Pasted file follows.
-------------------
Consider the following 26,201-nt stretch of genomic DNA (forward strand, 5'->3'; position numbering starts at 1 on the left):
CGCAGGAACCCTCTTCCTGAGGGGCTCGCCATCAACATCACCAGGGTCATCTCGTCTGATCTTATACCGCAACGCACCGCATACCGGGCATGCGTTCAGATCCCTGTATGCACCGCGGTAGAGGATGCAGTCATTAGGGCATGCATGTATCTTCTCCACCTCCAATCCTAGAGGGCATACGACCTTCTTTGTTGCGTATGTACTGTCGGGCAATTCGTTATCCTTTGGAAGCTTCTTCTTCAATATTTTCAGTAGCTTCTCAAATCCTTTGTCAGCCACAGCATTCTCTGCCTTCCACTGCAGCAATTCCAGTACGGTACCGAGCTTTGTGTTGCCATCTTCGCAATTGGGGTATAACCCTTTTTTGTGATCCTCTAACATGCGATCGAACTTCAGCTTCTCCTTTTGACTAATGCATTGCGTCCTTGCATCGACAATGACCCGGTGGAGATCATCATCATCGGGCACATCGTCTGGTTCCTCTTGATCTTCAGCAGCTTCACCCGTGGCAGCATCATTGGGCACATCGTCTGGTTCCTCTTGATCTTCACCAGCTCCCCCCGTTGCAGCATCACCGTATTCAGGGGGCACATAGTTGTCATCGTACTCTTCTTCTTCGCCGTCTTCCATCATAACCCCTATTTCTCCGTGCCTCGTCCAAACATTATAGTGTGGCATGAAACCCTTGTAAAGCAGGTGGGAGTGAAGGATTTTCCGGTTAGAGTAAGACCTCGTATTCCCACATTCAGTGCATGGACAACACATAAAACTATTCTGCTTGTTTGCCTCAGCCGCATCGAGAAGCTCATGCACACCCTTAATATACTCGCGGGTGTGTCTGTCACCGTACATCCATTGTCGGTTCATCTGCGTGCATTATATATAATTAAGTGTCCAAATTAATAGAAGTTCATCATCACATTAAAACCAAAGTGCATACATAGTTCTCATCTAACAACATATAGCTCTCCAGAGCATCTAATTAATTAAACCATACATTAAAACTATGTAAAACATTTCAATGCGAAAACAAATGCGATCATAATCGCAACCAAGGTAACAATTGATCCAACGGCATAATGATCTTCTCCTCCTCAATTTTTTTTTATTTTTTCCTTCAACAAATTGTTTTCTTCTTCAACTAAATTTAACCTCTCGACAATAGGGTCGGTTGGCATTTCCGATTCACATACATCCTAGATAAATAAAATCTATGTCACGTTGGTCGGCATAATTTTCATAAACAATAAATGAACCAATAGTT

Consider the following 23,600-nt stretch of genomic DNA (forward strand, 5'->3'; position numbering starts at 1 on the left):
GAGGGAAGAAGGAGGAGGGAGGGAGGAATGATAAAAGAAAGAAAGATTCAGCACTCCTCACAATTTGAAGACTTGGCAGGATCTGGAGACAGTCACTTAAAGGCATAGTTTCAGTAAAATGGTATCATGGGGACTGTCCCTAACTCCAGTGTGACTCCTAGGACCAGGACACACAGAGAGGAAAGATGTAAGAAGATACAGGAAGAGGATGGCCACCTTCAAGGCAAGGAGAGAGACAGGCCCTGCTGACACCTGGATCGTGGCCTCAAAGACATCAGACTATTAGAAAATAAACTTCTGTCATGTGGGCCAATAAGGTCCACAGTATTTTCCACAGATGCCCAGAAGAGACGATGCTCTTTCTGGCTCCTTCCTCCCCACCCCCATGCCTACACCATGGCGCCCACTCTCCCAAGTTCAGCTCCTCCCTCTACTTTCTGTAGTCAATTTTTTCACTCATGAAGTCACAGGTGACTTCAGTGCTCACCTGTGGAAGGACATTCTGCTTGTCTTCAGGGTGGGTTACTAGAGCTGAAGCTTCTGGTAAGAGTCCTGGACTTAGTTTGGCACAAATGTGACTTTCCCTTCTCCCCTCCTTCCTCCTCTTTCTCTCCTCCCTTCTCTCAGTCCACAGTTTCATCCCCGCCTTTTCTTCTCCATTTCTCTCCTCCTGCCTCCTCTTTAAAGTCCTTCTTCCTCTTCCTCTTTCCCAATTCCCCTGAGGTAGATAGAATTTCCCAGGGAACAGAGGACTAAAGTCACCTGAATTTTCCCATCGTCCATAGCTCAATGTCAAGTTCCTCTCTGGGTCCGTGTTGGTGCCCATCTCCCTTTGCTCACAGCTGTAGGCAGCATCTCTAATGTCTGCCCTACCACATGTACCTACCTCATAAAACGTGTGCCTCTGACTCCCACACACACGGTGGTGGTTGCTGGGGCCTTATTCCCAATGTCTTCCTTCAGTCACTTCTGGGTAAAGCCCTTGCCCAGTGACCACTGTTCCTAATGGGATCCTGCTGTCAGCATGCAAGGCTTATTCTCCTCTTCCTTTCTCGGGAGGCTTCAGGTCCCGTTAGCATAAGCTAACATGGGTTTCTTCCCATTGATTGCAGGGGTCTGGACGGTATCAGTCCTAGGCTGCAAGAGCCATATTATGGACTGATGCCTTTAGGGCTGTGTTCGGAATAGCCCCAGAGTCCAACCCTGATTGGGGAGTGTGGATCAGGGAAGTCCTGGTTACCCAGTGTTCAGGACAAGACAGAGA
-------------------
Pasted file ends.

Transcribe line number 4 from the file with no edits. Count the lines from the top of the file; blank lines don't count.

GAGGGAAGAAGGAGGAGGGAGGGAGGAATGATAAAAGAAAGAAAGATTCAGCACTCCTCACAATTTGAAGACTTGGCAGGATCTGGAGACAGTCACTTAAAGGCATAGTTTCAGTAAAATGGTATCATGGGGACTGTCCCTAACTCCAGTGTGACTCCTAGGACCAGGACACACAGAGAGGAAAGATGTAAGAAGATACAGGAAGAGGATGGCCACCTTCAAGGCAAGGAGAGAGACAGGCCCTGCTGACACCTGGATCGTGGCCTCAAAGACATCAGACTATTAGAAAATAAACTTCTGTCATGTGGGCCAATAAGGTCCACAGTATTTTCCACAGATGCCCAGAAGAGACGATGCTCTTTCTGGCTCCTTCCTCCCCACCCCCATGCCTACACCATGGCGCCCACTCTCCCAAGTTCAGCTCCTCCCTCTACTTTCTGTAGTCAATTTTTTCACTCATGAAGTCACAGGTGACTTCAGTGCTCACCTGTGGAAGGACATTCTGCTTGTCTTCAGGGTGGGTTACTAGAGCTGAAGCTTCTGGTAAGAGTCCTGGACTTAGTTTGGCACAAATGTGACTTTCCCTTCTCCCCTCCTTCCTCCTCTTTCTCTCCTCCCTTCTCTCAGTCCACAGTTTCATCCCCGCCTTTTCTTCTCCATTTCTCTCCTCCTGCCTCCTCTTTAAAGTCCTTCTTCCTCTTCCTCTTTCCCAATTCCCCTGAGGTAGATAGAATTTCCCAGGGAACAGAGGACTAAAGTCACCTGAATTTTCCCATCGTCCATAGCTCAATGTCAAGTTCCTCTCTGGGTCCGTGTTGGTGCCCATCTCCCTTTGCTCACAGCTGTAGGCAGCATCTCTAATGTCTGCCCTACCACATGTACCTACCTCATAAAACGTGTGCCTCTGACTCCCACACACACGGTGGTGGTTGCTGGGGCCTTATTCCCAATGTCTTCCTTCAGTCACTTCTGGGTAAAGCCCTTGCCCAGTGACCACTGTTCCTAATGGGATCCTGCTGTCAGCATGCAAGGCTTATTCTCCTCTTCCTTTCTCGGGAGGCTTCAGGTCCCGTTAGCATAAGCTAACATGGGTTTCTTCCCATTGATTGCAGGGGTCTGGACGGTATCAGTCCTAGGCTGCAAGAGCCATATTATGGACTGATGCCTTTAGGGCTGTGTTCGGAATAGCCCCAGAGTCCAACCCTGATTGGGGAGTGTGGATCAGGGAAGTCCTGGTTACCCAGTGTTCAGGACAAGACAGAGA